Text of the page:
Academic journal article Military Review

Effects-Based Operations and the Exercise of National Power

Academic journal article Military Review

Effects-Based Operations and the Exercise of National Power

Article excerpt

THE WORLD is connected globally in societal, economic, governmental, and infostructural and infrastructural terms. As the United States faces 21st-century adversaries and national security challenges, it must acknowledge these threats as being distributed, networked, urban, and different from the 20th-century, nation-state, and military-power constructs it has historically organized against. Acting against such threats in traditional ways will be too costly, slow, and destructive. Adversaries will increasingly use new forms of warfare, network-based organizations, and exponentially increased levels of destructive effect to wage war.

Effects-based operations, as a core competency of future warfare, will leverage allies' kinetic and non-kinetic capabilities with global reaching effects. Current and future generations of officers, interagency partners, and the Nation need to understand, enhance, and embrace existing and emerging technologies and techniques that enable these capabilities. The military must now establish--in the mainstream defense community--new doctrine, organizations, training, leadership, materiel, and personnel systems to ensure the Nation is prepared to execute and defend against emerging forms of warfare.

Glimpsing the Future

We must hold our minds alert and receptive to the application of unglimpsed methods and weapons. The next war will be won in the future, not in the past. We must go on, or we will go under.

General Douglas A. MacArthur (1)

Envision warfare so transformed as to be almost unrecognizable, even by starry-eyed visionaries. In the kinetic realm, robots fight robots. In the nonkinetic realm, our chemicals defeat their chemicals, and our electrons overwhelm their electrons. Is this possible or plausible?

Clearly, future capabilities of combined and standing joint task forces (SJTF), coupled with specialized strike elements, will leverage the power of kinetic and nonkinetic weapons in future battlespace. Some battlespace will be located within sprawling urban environments and some will be against state and nonstate entities or both. Some of the capabilities used to achieve future desired effects might not be classed currently as weapons. Other battlespaces might be in the spaces between neurons or electrons. The cutting, burning, irradiating, poisoning, piercing, and concussion effects that enlivened combat in the 20th-century will persist, and other forms of engagement and effects will be added. Some weapons will be nonkinetic and will substitute for some of the fire and maneuver of times past.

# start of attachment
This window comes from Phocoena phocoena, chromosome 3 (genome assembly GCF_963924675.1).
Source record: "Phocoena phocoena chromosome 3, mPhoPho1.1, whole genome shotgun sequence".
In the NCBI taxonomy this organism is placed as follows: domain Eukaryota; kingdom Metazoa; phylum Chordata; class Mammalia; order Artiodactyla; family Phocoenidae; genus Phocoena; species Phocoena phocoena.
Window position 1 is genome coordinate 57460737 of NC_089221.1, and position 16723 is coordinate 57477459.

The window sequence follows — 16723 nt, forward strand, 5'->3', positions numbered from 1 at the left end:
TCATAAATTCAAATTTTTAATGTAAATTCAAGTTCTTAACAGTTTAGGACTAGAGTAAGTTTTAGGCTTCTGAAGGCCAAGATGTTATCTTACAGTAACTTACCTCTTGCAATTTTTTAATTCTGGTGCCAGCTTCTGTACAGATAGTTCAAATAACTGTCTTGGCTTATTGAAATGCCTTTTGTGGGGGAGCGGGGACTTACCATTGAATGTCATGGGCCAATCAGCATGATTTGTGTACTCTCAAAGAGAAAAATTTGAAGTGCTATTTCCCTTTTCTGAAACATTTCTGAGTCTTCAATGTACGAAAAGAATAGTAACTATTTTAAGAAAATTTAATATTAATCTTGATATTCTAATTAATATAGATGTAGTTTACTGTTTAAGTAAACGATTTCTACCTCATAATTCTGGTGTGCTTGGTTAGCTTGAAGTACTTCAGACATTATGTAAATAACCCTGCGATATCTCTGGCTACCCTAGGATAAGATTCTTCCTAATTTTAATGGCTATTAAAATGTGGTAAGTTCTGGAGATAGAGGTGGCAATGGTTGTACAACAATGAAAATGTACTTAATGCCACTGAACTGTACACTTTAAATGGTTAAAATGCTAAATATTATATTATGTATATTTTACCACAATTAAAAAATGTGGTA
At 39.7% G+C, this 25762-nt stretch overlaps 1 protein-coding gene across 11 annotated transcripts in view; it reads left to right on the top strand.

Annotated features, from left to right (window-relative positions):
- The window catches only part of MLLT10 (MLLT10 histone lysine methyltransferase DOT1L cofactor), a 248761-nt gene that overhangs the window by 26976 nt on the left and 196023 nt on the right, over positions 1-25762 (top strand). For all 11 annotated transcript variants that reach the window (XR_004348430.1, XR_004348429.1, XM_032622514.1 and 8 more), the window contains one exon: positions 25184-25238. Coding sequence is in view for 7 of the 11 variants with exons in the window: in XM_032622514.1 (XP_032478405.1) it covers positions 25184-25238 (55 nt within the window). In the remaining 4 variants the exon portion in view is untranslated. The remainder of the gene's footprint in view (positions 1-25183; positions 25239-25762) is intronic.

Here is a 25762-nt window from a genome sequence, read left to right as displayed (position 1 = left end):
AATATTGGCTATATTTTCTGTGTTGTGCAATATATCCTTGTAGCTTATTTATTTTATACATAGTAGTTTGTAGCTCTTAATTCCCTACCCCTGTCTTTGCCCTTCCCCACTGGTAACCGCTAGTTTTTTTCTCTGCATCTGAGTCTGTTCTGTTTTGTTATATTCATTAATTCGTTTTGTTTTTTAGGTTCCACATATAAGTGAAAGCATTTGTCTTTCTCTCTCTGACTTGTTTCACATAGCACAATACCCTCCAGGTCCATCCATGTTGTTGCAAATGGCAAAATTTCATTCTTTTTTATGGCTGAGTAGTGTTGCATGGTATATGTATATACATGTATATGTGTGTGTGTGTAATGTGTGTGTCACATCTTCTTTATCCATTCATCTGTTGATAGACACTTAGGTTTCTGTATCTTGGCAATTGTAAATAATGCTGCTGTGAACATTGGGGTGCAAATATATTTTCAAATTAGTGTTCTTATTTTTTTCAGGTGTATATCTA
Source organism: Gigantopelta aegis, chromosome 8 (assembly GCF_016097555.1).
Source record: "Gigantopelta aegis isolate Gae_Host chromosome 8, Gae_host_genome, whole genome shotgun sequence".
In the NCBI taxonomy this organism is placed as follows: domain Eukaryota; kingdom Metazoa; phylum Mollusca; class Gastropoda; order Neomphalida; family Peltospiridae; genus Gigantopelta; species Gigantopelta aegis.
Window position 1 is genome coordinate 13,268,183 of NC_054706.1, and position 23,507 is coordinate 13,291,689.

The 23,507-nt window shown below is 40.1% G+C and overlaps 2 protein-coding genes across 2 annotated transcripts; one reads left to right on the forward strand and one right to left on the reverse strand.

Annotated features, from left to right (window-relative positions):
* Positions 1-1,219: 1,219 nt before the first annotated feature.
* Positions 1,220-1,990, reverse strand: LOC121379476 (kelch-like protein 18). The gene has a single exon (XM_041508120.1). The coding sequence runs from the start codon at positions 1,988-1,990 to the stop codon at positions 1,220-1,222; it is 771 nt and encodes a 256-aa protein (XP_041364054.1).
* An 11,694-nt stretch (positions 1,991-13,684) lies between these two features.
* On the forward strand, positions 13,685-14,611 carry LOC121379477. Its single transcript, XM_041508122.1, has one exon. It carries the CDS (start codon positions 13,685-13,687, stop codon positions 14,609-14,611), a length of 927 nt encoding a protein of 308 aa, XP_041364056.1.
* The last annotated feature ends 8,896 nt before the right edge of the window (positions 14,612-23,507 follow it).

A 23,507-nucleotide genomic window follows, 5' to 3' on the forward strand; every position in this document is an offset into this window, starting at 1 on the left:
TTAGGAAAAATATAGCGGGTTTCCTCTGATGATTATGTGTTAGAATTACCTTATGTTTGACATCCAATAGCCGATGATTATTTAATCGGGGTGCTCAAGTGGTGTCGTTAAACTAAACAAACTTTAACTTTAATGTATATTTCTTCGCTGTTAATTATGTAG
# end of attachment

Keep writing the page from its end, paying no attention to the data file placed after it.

Kinetic weapons, as defined here, are weapons whose effects are transmitted by the motion of a substance, such as a projectile, a shock wave, or heat. Departing from the conventional definition, nonkinetic weapons include--

* Sticky foams.

* Graphite bombs.

* Cyber weapons.

* Microwaves.

* Directed energy.

* High-energy radio frequency strikes.

* Calmatives.

* Acoustic weapons.

* Stink bombs.

* Antitraction and antireaction chemicals. (2)

These items will be transformational once they become available, although they are less interesting as technologies and more interesting because of their capacity as surrogates for kinetic fires and traditional maneuver.

The attacks of 11 September 2001 illustrate a global terrorist group's ability to conduct swarming attacks using the World Wide Web and E-mail for coordination and planning. Terrorists used U.S. soil and commercial schools for advanced training, ATM systems to access funds, and U.S. airliners as explosive projectiles. (3) Print, cyber, and televised media became a real-time dissemination system for imagery and battle damage assessment, even offering postoperation-effects analysis for the adversary.

Commercial and public goods and services become the means with which to conduct war as well as being the targets of war by nonstate actors, whether or not they are terrorists, narcotraffickers, organized crime figures, or eco-activists. …

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